1. Cervical
2. Lumbar
3. Sacral
4. Coccygeal

*** Thoracic remains as nerves.
Cervical Plexus
Location: First 4 ventral rami of cervical nerves (C1-C4)

Innervates: Skin and muscles of neck
Brachial Plexus
Location: Ventral rami of 5th to 8th Cervical nerves and by first Thoracic (C5-T1)

Innervates: Skin and muscles of upper limbs.
Lumbar Plexus
Location: Ventral rami of first 4 lumbar nerves (L1-L4)

Innervates: Skin and muscles of lower limb
Sacral Plexus
Location: L4-L5 & S1-S4

Innervates: Skin and Muscles of lower limbs
Coccygeal Plexus
Location: Formed by 4th & 5th sacral nerves & Coccygeal nerve (S4-Co1)

Innervates: Skin & Coccygeal region (perineum)
Sympathetic Nerves
Origin/ Primary Neuron: Spinal Cord (T1-L2)- Thoracolumbar System

Ganglia- Secondary Neuron: Sympathetic ganglia chain

Description: Extra mural (short pre-ganglionic; long post-ganglionic)

Innervation:
1. Vescera & Glands
2. Blood Vessels
3. Skin Appendages: blood vessels, sweat glands, Arrector Pilli

Function: Flight or Fight in emergency
ParaSympathetic Nerves
Origin/ Primary Neuron: Brain Stem- spinal cord (S2-S4; Cranio Sacral (Cranial Nerves 3, 7, 9, 10)

Ganglia- Secondary Neuron: Parasympathetic Ganglia-Chain

Dexcription: Intra-mural Ganglia (Long Pre-ganglionic ; short post-ganglionic)

Innervation: Viscera and Gland Only

Function: Promote normal processes of the body in homeostasis
Dermatome
*Region of skin innervated by sensory nerve endings of a specific spinal nerve.

*30 Dermatones (C1 has no sensory component)

*C2-Co1

*Innervated from 3 nerves at cord levels

i.e. C5 dermatome- innervated from C4, C5, C6
Anethesia
Neurological deficit in at least 3 adjacent cord levels
Hypoesthesia or Paraesthesia
Reduced sensation caused by dysfunction or impairment of only 1 spinal nerve
Distribution of Dermatomes
Head: C2-C3

Back: C2-Co1

Upper Extremity: C5-T1

Anterior Body: T1-T12

Lower Extremity: L1-S4
Dermatome Testing
Pinwheel for sensation
Myotome
*Muscle that is innervated by motor nerve endings

*Muscle tests
Muscle Test
Polysynaptic reflex that includes voluntary activity by patient and involves higher brain centers
Deep Tendon Reflex
*DTR

*Monosynaptic reflex involving one sensory and one motor neuron.

*Asses a specific spinal nerve and cord level associated with a muscle

* Most common: C5, C6, C7, L4 & S1

*Reflex hammer
Circulatory System
*Transport & Delivery System including:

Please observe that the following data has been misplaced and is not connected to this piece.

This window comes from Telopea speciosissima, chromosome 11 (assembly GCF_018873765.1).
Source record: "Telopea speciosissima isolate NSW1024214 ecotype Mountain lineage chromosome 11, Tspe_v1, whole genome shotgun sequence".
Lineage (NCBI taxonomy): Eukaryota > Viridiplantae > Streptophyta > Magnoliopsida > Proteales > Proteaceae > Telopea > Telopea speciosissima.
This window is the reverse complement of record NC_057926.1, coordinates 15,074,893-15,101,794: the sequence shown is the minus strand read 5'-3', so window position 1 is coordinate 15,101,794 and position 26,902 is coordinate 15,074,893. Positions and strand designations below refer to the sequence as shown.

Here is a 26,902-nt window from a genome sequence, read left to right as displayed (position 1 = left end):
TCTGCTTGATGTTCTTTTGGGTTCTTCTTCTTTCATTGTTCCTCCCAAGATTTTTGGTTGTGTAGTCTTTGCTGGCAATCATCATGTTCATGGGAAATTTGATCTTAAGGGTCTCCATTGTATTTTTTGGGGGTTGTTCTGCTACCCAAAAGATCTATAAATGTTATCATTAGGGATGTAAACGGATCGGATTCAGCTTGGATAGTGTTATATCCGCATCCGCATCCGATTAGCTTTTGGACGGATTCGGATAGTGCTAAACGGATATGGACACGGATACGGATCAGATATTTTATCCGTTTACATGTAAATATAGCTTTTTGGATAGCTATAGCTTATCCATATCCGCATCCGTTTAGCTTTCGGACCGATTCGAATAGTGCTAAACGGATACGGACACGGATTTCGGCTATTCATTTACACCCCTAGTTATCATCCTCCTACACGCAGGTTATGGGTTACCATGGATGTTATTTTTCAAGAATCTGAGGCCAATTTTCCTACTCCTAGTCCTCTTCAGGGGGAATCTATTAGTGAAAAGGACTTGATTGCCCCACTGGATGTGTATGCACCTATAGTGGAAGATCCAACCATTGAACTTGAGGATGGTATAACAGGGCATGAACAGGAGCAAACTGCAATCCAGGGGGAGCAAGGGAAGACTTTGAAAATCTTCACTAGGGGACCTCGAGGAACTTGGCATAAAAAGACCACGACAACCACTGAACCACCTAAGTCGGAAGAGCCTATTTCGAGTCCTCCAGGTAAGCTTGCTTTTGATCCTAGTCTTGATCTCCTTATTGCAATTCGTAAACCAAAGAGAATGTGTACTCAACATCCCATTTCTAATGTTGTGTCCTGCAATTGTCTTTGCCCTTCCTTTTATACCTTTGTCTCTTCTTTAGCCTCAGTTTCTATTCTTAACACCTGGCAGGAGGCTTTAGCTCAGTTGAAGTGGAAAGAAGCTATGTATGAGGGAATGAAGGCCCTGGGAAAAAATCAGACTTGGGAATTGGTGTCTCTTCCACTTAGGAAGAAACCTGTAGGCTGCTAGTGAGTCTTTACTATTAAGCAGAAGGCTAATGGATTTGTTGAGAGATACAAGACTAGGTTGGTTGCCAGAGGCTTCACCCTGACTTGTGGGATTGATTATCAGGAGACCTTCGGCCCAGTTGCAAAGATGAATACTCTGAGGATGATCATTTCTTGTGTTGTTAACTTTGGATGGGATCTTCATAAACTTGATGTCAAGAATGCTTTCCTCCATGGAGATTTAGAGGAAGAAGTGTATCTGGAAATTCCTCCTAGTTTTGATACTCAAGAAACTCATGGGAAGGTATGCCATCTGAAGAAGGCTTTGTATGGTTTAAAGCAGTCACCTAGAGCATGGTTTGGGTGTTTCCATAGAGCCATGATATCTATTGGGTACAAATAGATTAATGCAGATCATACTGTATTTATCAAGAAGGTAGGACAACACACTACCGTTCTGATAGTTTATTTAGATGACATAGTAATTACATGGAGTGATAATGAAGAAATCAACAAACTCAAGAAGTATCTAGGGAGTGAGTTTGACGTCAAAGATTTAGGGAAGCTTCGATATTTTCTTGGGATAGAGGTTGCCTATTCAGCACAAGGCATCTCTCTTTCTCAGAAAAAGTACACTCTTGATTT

1) Cardiovascular System
2) Lymphatic Systems
Cardiovascular System
1. Heart
2. Blood Vessels
3. Blood Cells
Heart
*4 chambers- 2 Atria & 2 Ventricles

*Blood enters heart via atria and exits through ventricles
Blood Vessels
1. Arteries
2. Veins
3. Capillaries
4. Sinusoids
Arteries
Carry blood away from heart and distributes through body
Veins
Returns blood from body to heart.

*** Most veins contain valves that prevent the reflux of blood
Capillaries
Connect arteries to veins
Capillary Beds
*Communication networks of capillaries

*Gas and nutrition exchanges
Arteriovenous Anastomoses
*Arteries and veins have direct connections- no capillaries

*e.g. skin of nose, lips, ears, fingers
Sinusoids
*Wider and more irregular than capillaries.

*Replace capillaries in some organs

*e.g. liver, spleen, suprarenal cortex, parathyroid glands
Blood Cells
*Produced in marrow of long bones
RBC
*Red Blood Cells

* Broken down by the spleen and the liver after about 110 days

*Iron- attachment site of oxygen and carbon dioxide
WBC
*White Blood Cells

*Involved in immunity responses and are protective function
Aorta
*Receives oxygenated blood from left ventricle

*Blood is distributed to arteries, capillary beds
Systemic Circulation
1. Oxygenated blood from heart to left ventricle to Aorta

2. Deoxygenated blood returns to right atriaum via veins
Pulmonary Arteries
Carry blood to lungs for oxygenated
Pulmonary veins
Carries oxygenated blood from lungs to left atrium of heart
Pulmonary Circulation
1. Deoxygenated blood from right ventricle to pulmonary arteries.

2. Blood to lungs for oxygenated

3. Oxygenated blood from lungs to left atrium of heart by pulmonary veins
Lymphatic System
1. Lymphatic Organs
2. Lymphatic Vessels
Lymphatic Organs
*Lymph Nodes
*Thymus
*Spleen
*Tonsils
*Lymphatic Tissue in the intestines
Primary Function of Lymphatic Organs
Protect and cleanse of body fluids
Lymph Nodes- Locations
1. Cervical
2. Axillary
3. Mediastinal
4. Inguinal
Function of Lymph Nodes
*Filters that remove foreign material such as bacteria, virus and cancer cells

*Produce Lymphocytes that function in immune system
Thymus
*Primary lymphatic organ

*Peak levels in adolescent only

*T-Cells
Spleen
*Destroys worn out RBC's

*Removes & Destroys bacteria, virus and blood debris

*Produces RBC's in Embryo & blood less
Tonsils
1. Palatine Tonsil- Mouth 'tonsil'
2. Pharyngeal Tonsil- adenoids
3. Tubal Tonsil- nasopharynx
4. Lingual Tonsil- tongue

FUNCTION: Trap & destroy bacteria, viruses & foreign pathogens come through mouth & nose
Intestinal Lymphatic Tissue
Protect the body from foreign pathogens
Lymphatic Vessels
1. Thoracic Duct- large
2. Right Lymphatic Duct- 2nd largest

*Pick up proteins, fats, etc. leaked from blood and return to blood stream
Lymphatic Fluid Circulation
Left Sublcavian Vein vs. Right Sublcavian Vein
Chyle
*Lymphatic fluid

*Milky
Left Subclavian Vein
*Lower extremities

*Abdomen

*Left head & neck

*Left upper extremity

*Left thorax

***Thoracic Duct empties into Left sublcavian
Right Subclavian Vein
*Right head & neck

*Right upper extremity

*Right thorax

***Right Lymphatic Duct drains to right subclavian
Lower Extremity
1. Pelvic Girdle
2. Thigh
3. Leg
4. Foot
Foot
*7 tarsal
*5 metatarsals
*14 Phalanges
Sacroilliac Joint
1. Anterior Synovial Joint
2. Posterior Fibrous Joint